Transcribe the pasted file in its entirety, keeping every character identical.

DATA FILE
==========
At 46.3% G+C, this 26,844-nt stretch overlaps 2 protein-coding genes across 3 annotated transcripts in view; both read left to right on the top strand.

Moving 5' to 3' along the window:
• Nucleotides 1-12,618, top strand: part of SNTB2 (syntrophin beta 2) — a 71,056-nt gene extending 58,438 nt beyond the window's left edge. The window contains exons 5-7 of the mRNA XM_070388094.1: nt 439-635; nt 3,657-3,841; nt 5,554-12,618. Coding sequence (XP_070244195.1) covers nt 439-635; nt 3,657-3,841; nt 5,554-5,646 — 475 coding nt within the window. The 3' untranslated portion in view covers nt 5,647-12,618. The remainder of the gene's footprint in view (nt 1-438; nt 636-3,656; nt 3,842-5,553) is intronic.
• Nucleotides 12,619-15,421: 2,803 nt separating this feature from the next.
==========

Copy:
At 46.3% G+C, this 26,844-nt stretch overlaps 2 protein-coding genes across 3 annotated transcripts in view; both read left to right on the top strand.

Moving 5' to 3' along the window:
• Nucleotides 1-12,618, top strand: part of SNTB2 (syntrophin beta 2) — a 71,056-nt gene extending 58,438 nt beyond the window's left edge. The window contains exons 5-7 of the mRNA XM_070388094.1: nt 439-635; nt 3,657-3,841; nt 5,554-12,618. Coding sequence (XP_070244195.1) covers nt 439-635; nt 3,657-3,841; nt 5,554-5,646 — 475 coding nt within the window. The 3' untranslated portion in view covers nt 5,647-12,618. The remainder of the gene's footprint in view (nt 1-438; nt 636-3,656; nt 3,842-5,553) is intronic.
• Nucleotides 12,619-15,421: 2,803 nt separating this feature from the next.